The Washington Post •
How much is 1,500 mg of sodium?
If a federal advisory committee has its way, it will be the recommended daily amount adults should consume, down from 2,300, when the Dietary Guidelines for Americans 2010 are updated in December. Put in real-food terms, it could mean: Cheerios with skim milk and orange juice for breakfast (about 300 mg), two pieces of whole-grain white Wonder Bread with peanut butter and plain yogurt (about 600 mg) and a healthful entree for dinner (about 600 mg).
Sound appetizing? Not so much. But if cutting sodium makes sense to you (and your doctor), there are easy ways to do so without sacrificing flavor.
The recommendation to gradually move toward consuming 1,500 mg of sodium a day (about two-thirds of a teaspoon’s worth of salt) is part of an effort to lower the incidence of cardiovascular disease. The average daily consumption has most recently been estimated at more than twice that: 3,436 mg to 3,712 mg per day. Consuming less sodium can lower an individual’s blood pressure, a major risk factor for cardiovascular disease, which is the leading cause of death in the United States.
That logic is widely embraced; the American Heart Association is among the many health organizations that agree that lowering sodium consumption would benefit public health. “Any change down would be a change in the right direction,” says Ralph Sacco, president of the American Heart Association.
But just how can you “change down” without resigning yourself to a bland diet? Here are some ideas:
- Experiment with herbs, garlic and onions, and other low-sodium seasonings.
- Ease up if you tend to add salt at the table. Though keep in mind that table and cooking salt account for only a small fraction, 5 to 10 percent, of our total sodium intake.
- Consider eating more potassium-rich foods such as baked potatoes, bananas, cantaloupe and cooked dark green vegetables such as spinach. Potassium plays a big role in maintaining healthy blood pressure; you should consume about 4,700 mg daily.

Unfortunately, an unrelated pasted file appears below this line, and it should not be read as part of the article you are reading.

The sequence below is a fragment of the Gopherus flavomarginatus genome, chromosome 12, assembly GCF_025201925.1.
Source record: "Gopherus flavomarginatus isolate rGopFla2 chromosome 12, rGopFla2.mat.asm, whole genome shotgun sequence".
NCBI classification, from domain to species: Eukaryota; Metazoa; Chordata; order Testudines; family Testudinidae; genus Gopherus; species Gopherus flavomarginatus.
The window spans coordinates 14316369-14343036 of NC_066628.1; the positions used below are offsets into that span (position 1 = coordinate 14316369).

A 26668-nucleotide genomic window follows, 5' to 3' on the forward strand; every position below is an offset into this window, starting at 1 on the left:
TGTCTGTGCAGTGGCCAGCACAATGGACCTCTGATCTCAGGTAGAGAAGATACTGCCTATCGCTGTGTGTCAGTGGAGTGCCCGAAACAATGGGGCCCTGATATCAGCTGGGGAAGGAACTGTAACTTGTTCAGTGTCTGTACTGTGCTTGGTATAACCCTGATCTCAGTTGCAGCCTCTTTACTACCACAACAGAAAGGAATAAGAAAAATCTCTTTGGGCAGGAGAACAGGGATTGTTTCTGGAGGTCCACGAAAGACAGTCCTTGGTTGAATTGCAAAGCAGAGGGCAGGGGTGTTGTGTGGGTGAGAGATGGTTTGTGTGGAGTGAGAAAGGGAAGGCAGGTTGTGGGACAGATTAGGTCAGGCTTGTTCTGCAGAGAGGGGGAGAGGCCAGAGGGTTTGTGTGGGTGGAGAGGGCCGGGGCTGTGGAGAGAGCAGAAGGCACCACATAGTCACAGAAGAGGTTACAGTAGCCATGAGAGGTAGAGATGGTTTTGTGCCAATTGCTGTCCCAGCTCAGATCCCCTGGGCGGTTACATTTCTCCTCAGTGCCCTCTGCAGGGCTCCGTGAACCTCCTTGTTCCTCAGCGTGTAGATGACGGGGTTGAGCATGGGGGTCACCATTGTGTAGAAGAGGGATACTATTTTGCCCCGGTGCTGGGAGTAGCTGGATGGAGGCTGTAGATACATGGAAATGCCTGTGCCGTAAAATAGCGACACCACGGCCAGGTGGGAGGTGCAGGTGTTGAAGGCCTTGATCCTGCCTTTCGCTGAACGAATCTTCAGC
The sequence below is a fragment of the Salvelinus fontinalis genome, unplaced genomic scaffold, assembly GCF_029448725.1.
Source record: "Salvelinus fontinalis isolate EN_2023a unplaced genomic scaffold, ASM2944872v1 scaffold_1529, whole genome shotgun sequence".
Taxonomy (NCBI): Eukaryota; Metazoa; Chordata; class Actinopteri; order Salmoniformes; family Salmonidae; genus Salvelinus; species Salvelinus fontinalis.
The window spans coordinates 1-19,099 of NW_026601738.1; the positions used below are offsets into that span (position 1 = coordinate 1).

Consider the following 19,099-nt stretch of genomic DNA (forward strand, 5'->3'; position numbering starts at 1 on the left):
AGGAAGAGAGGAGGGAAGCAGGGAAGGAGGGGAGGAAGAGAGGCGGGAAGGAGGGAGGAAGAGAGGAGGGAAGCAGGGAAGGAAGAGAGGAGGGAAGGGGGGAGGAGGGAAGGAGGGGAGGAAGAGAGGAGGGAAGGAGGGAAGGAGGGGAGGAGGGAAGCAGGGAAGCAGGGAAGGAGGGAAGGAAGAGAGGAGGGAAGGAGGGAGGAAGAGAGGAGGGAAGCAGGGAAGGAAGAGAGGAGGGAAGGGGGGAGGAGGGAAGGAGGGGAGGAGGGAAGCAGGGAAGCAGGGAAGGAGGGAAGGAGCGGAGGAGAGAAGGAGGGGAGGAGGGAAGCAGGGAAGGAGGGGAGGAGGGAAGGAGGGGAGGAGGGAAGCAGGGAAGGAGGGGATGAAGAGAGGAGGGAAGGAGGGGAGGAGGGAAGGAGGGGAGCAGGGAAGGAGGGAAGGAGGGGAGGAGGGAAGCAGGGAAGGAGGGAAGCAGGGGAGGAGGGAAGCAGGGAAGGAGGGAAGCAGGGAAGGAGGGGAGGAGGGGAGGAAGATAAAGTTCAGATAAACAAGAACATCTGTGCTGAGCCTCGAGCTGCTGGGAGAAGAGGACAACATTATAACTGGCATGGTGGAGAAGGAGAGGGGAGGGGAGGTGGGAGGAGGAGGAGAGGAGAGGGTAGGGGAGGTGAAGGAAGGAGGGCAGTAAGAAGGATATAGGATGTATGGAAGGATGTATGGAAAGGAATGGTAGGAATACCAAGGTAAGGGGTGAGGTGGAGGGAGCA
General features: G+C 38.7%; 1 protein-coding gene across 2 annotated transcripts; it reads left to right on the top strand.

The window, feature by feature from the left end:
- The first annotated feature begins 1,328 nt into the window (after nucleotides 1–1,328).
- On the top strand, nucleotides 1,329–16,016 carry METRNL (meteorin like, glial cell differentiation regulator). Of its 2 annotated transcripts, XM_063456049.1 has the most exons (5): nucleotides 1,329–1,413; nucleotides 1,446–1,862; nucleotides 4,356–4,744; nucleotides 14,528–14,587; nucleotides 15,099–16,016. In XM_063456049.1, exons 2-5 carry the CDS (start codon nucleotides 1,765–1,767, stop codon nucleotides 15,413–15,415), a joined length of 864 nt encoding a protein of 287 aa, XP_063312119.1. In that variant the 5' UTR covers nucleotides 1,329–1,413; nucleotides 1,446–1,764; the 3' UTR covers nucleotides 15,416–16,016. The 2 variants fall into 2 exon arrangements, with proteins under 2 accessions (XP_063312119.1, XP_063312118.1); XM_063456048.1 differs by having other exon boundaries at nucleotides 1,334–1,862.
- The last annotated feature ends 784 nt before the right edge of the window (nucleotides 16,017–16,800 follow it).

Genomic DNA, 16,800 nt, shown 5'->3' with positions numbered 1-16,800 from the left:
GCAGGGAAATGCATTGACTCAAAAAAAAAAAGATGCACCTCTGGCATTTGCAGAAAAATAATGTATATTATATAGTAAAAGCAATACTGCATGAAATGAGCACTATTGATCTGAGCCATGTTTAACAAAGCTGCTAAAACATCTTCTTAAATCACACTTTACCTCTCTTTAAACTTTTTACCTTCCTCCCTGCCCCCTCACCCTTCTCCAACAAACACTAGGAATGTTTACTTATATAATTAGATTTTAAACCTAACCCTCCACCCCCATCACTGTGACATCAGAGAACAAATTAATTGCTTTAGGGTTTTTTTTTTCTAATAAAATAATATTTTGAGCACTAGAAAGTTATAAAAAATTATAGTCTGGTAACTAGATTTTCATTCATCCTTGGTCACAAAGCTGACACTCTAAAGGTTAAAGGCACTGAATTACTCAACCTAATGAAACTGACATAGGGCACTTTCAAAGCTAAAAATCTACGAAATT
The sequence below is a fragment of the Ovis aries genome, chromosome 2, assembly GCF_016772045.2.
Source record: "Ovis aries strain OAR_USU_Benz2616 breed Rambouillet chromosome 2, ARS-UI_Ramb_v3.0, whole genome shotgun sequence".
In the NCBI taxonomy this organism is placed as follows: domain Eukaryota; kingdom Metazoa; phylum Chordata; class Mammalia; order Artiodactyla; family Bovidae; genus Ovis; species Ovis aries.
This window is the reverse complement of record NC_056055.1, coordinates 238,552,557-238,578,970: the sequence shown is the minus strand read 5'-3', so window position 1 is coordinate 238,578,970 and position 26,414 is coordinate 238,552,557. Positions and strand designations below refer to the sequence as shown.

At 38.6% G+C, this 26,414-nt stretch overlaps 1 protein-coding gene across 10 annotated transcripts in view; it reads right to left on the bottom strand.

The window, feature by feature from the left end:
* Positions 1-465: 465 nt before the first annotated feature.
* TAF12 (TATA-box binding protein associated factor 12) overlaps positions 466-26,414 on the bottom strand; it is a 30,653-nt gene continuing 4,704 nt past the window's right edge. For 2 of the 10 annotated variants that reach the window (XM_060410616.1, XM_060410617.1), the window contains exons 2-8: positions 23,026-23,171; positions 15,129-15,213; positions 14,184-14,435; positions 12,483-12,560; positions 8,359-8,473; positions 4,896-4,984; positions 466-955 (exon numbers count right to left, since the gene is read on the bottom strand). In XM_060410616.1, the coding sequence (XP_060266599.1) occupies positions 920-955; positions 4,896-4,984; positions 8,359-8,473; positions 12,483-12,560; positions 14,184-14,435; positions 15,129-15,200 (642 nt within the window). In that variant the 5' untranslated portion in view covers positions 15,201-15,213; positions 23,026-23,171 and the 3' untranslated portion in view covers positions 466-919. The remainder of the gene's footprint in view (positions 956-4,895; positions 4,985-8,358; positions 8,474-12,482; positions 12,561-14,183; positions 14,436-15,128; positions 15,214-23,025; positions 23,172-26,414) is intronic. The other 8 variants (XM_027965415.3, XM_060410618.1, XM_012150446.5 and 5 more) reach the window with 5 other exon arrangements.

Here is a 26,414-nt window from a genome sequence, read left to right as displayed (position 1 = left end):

- Be aware that your desire for salt will likely diminish within a few weeks after you cut back. That taste is apparently not inborn in humans.
- Cook more meals at home. This is the biggest change you can make. Substitute less-processed, more “whole” foods in place of processed, packaged foods and restaurant meals. About three-quarters of our sodium comes from such foods, a reality that suggests that much of the sodium-reduction work has to be done with food manufacturers and restaurants, not so much with individuals.
Not everyone agrees that cutting back salt will result in a healthier nation. Some experts, and, naturally, members of the salt industry, question whether there’s enough evidence linking sodium reduction to better cardiovascular health. In a critique of the Dietary Guidelines Advisory Committee’s report published in the October issue of the journal Nutrition, the authors — a group that includes Morton Satin, director of technical and regulatory affairs at the Alexandria, Va.-based Salt Institute — argue that the proposed sodium guideline, like others before it, isn’t sufficiently rooted in solid science to be implemented nationwide.
Others say that the more important contributor to the rise in cardiovascular disease is simply over-consumption of food, salty or not, and the obesity epidemic. That was the conclusion of a study co-written by Walter Willett, chair of the department of nutrition at the Harvard School of Public Health, and published in the November American Journal of Clinical Nutrition. It found that our sodium consumption hasn’t changed much in recent decades, even as incidence of cardiovascular disease has continued to rise.
Here’s the thing about the Dietary Guidelines: They’re important, but not mandatory, and you’re free to follow or ignore them as you please. Their reissue every five years is a good opportunity, though, to review the way you eat and decide, maybe with your doctor, what you might do differently. Even if that means taking them with a tiny grain of salt.